Remove dense leaf litter on turf grass and in flower beds. Cool season fescue lawns develop strong roots during autumn months. Turf growth (above and below ground level) depends upon adequate light and moisture. A heavy layer of leaves blocks both of these growth essentials. Years ago my neighbor proved that point. On advice in a magazine, he used a mulching mower to shred leaves and left them in place to add nutrients to his lawn. (This is practical only with a very light layer of fallen leaves.) My neighbor’s grass had lots of dead patches come spring because the covering of chopped leaves was too thick. After clearing old plant stalks and leaves from my vegetable and flower beds, I do advocate mulching with composted leaves from the prior autumn. Shredded tree leaves left to decompose for 10 to 12 months in my woods create humus with a fine, crumbly consistency. No need to “work” this organic material into soil. It enriches your garden from the top down.
Container-grown perennials can be transplanted during the cold season. When there are lots of chilly days start on a warmer/sunny day and do other steps on later dates whenever weather is mild during autumn, winter or early spring. Select the planting site. On your shopping trip be sure to buy a landscape plant whose mature size as well as soil, sunshine and moisture needs are suited to that location. When purchasing trees or shrubs avoid those with broken branches or a poor shape. Do not buy nursery stock with cuts or scrapes on the stems/trunk. Trees and shrubs with stem injuries rarely have a long life expectancy. Bacteria and fungal spores enter where bark is damaged. Plant diseases develop. Borers and other harmful insects seem to target trees with trunk injuries.
Dig the planting hole. (It and the soil mound can be covered with a tarp if the plant is to be set out another day.) One of the oldest bits of advice for transplanting trees is “Don’t dig a $2 hole for a $10 tree.” That’s true for width. Three to five times the width of the rootball is good for a planting hole. What many homeowners don’t realize is that deeper is NOT better. Planting too deep is one of the most common mistakes made when installing woody ornamentals.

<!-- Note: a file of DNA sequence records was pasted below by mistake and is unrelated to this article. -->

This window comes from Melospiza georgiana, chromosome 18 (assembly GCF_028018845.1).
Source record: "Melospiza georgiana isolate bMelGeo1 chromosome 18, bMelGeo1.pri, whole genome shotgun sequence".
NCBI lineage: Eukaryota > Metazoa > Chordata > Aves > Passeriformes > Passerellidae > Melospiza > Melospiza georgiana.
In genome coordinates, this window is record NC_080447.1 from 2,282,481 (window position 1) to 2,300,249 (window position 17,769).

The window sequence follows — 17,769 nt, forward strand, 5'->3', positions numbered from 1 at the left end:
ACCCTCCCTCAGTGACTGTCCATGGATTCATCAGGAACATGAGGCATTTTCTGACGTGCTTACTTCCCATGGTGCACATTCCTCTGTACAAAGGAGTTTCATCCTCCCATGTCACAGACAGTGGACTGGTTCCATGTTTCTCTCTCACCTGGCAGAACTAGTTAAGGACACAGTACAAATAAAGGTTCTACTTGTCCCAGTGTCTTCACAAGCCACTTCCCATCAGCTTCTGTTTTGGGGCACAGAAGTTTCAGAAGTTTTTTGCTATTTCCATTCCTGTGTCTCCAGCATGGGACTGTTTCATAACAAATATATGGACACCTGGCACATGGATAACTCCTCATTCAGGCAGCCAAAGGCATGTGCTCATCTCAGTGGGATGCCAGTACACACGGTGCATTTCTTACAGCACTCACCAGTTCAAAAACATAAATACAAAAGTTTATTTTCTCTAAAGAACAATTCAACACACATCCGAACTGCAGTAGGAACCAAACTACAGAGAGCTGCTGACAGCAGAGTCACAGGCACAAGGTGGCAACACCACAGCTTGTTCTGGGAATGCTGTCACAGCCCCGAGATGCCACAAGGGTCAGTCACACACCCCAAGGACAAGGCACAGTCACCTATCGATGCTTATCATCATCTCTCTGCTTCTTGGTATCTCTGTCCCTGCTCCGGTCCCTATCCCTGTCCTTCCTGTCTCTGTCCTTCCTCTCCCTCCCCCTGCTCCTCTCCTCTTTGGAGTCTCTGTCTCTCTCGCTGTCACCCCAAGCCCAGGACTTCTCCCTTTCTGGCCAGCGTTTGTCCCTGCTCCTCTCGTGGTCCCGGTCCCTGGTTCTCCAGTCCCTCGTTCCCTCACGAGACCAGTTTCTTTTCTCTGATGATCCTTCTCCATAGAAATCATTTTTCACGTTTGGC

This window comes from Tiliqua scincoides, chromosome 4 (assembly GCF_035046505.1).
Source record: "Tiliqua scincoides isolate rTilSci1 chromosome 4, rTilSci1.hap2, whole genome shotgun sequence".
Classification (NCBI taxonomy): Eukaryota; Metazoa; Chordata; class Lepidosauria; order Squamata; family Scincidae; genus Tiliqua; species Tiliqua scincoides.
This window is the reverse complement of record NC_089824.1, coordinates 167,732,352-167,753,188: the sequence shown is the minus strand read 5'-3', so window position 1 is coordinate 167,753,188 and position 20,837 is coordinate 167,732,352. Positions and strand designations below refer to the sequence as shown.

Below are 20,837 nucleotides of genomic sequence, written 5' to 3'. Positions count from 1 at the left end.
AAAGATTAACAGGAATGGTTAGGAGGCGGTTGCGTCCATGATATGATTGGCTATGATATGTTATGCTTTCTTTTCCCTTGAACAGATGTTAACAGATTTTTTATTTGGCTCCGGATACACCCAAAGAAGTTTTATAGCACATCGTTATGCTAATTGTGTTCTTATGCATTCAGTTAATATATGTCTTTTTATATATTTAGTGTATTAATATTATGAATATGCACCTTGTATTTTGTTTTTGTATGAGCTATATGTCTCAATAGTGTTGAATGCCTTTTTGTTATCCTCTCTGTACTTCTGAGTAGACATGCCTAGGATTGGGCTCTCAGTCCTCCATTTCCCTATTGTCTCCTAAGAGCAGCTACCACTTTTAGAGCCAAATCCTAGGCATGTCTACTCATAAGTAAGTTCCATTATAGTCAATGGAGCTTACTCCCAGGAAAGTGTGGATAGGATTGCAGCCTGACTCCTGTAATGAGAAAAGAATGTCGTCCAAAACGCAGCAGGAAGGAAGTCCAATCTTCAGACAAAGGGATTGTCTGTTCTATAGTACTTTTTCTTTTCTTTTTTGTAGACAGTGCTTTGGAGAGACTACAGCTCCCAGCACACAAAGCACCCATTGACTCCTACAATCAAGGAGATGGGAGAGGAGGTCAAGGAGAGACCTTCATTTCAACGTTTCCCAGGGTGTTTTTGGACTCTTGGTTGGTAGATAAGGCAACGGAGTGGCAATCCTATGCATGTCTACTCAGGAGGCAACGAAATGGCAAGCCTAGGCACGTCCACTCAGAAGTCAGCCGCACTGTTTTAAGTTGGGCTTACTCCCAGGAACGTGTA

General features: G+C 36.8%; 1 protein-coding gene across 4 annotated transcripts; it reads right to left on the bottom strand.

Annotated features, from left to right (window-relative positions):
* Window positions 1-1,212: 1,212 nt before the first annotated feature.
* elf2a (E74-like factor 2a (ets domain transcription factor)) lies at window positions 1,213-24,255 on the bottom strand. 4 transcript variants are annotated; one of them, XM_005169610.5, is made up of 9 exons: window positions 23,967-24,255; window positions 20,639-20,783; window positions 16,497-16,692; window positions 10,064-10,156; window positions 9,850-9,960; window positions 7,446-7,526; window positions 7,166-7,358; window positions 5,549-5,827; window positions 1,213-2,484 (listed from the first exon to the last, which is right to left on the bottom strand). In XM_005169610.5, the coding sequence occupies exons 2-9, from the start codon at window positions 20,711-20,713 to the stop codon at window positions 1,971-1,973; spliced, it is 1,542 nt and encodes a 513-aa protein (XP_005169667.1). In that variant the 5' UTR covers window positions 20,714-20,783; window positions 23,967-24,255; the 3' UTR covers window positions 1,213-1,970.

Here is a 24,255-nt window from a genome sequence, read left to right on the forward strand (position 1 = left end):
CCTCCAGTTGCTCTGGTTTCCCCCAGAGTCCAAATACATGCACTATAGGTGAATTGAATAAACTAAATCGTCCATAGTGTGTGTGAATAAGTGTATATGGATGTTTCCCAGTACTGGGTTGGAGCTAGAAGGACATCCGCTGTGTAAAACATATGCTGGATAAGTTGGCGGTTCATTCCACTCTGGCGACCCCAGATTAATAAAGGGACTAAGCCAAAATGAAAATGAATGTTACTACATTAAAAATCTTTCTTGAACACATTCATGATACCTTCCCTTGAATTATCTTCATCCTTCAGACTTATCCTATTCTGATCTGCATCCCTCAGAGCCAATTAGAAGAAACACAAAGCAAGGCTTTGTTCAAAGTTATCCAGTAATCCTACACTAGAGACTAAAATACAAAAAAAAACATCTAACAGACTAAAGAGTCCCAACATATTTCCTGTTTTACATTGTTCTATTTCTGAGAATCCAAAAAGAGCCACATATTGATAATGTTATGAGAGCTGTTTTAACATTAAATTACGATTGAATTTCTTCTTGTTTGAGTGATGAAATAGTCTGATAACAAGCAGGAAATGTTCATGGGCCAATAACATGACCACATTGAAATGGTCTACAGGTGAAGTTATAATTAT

A tree trunk naturally widens at the base where the roots start. This is called the trunk flare. Trees grown at the proper depth in a nursery will have a visible flare where the trunk ends and the rootball begins. With a containerized tree stand a yardstick next to the container to measure from the bottom up to the trunk flare. Make the hole about two inches less deep than that measurement. This ensures the flare will remain above the soil surface after settling takes place. Those who have heavy (clay) soil have the greatest tendency to go narrow and deep. Remember you aren’t digging a post hole. The sides of a hole dug in clay often are shiny and hard.
Roots have difficulty penetrating glazed sides and rainwater runs into the disturbed soil around the rootball but does not drain out. Avoid this scenario. Where native soil is heavy, set the woody plant even higher (three or four inches less deep than the rootball measurement). Make the hole four times as wide. Score the sides. Cuts in the soil walls allow both water and roots to move beyond the planting hole. Research has shown adding peat moss or other organic materials and fertilizer to native soil before putting it back into the hole around the roots of woody transplants is not a good thing. Tree experts say break up clods, then backfill the hole with the same soil that was removed. Use no fertilizer during the first year after installation. Allowing grass to grow close to trees leads to injuries from weed-whackers and lawn mowers. That damage can be fatal. Use mulch to keep a three-foot or larger area around the base of woody ornamentals free of grass and weeds. Don’t pile soil or mulch up on tree trunks. That holds moisture causing rot and/or allows rodents to tunnel unseen under the mulch and weaken or kill the plant by gnawing on the bark.
This is the final column for 2014. Plateau Gardening articles for 2015 start in February.
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Plateau Gardening is written by Master Gardeners for gardeners in Tennessee’s Upper Cumberland Region. Contact UT Extension Cumberland County at P.O. Box 483, Crossville, TN 38557 (931-484-6743) for answers to horticulture questions, free publications and to learn about the Master Gardener program. Send email comments or yard and garden inquiries to Master Gardener Rae (MGardenerRae@frontiernet.net).